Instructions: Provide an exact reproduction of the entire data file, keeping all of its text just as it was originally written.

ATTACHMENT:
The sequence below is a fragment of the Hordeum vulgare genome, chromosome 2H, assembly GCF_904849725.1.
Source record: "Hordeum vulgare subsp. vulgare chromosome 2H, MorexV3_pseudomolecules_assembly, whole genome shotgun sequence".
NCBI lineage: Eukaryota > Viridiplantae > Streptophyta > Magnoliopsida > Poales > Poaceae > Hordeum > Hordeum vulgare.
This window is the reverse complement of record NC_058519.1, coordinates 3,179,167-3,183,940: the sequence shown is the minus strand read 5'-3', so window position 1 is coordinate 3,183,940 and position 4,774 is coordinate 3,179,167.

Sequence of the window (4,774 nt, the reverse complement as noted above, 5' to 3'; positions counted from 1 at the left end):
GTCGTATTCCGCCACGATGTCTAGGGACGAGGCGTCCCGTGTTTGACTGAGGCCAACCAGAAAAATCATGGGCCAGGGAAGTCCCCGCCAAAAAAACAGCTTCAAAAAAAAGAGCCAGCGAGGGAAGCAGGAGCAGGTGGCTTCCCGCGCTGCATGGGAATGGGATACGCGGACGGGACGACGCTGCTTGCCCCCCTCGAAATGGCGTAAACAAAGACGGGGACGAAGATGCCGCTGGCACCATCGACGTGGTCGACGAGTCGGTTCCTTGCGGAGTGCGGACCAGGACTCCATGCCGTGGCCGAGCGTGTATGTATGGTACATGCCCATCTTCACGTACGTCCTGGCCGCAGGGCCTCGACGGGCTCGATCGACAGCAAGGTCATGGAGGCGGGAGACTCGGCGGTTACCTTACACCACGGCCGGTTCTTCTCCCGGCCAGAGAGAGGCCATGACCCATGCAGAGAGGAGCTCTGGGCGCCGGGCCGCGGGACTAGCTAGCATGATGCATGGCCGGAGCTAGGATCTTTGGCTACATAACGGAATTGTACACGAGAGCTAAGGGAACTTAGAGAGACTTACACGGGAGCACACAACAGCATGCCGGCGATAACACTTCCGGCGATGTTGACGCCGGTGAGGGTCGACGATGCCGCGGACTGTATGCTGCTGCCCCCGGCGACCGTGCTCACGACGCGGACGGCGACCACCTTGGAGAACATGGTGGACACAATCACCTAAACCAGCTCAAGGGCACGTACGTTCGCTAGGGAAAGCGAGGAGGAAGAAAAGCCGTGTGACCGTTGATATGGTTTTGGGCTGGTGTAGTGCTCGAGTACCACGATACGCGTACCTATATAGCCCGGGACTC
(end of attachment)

The sequence below is a fragment of the Hordeum vulgare genome, chromosome 2H, assembly GCF_904849725.1.
Source record: "Hordeum vulgare subsp. vulgare chromosome 2H, MorexV3_pseudomolecules_assembly, whole genome shotgun sequence".
NCBI lineage: Eukaryota > Viridiplantae > Streptophyta > Magnoliopsida > Poales > Poaceae > Hordeum > Hordeum vulgare.
This window is the reverse complement of record NC_058519.1, coordinates 3,179,167-3,183,940: the sequence shown is the minus strand read 5'-3', so window position 1 is coordinate 3,183,940 and position 4,774 is coordinate 3,179,167.

Sequence of the window (4,774 nt, the reverse complement as noted above, 5' to 3'; positions counted from 1 at the left end):
GTCGTATTCCGCCACGATGTCTAGGGACGAGGCGTCCCGTGTTTGACTGAGGCCAACCAGAAAAATCATGGGCCAGGGAAGTCCCCGCCAAAAAAACAGCTTCAAAAAAAAGAGCCAGCGAGGGAAGCAGGAGCAGGTGGCTTCCCGCGCTGCATGGGAATGGGATACGCGGACGGGACGACGCTGCTTGCCCCCCTCGAAATGGCGTAAACAAAGACGGGGACGAAGATGCCGCTGGCACCATCGACGTGGTCGACGAGTCGGTTCCTTGCGGAGTGCGGACCAGGACTCCATGCCGTGGCCGAGCGTGTATGTATGGTACATGCCCATCTTCACGTACGTCCTGGCCGCAGGGCCTCGACGGGCTCGATCGACAGCAAGGTCATGGAGGCGGGAGACTCGGCGGTTACCTTACACCACGGCCGGTTCTTCTCCCGGCCAGAGAGAGGCCATGACCCATGCAGAGAGGAGCTCTGGGCGCCGGGCCGCGGGACTAGCTAGCATGATGCATGGCCGGAGCTAGGATCTTTGGCTACATAACGGAATTGTACACGAGAGCTAAGGGAACTTAGAGAGACTTACACGGGAGCACACAACAGCATGCCGGCGATAACACTTCCGGCGATGTTGACGCCGGTGAGGGTCGACGATGCCGCGGACTGTATGCTGCTGCCCCCGGCGACCGTGCTCACGACGCGGACGGCGACCACCTTGGAGAACATGGTGGACACAATCACCTAAACCAGCTCAAGGGCACGTACGTTCGCTAGGGAAAGCGAGGAGGAAGAAAAGCCGTGTGACCGTTGATATGGTTTTGGGCTGGTGTAGTGCTCGAGTACCACGATACGCGTACCTATATAGCCCGGGACTC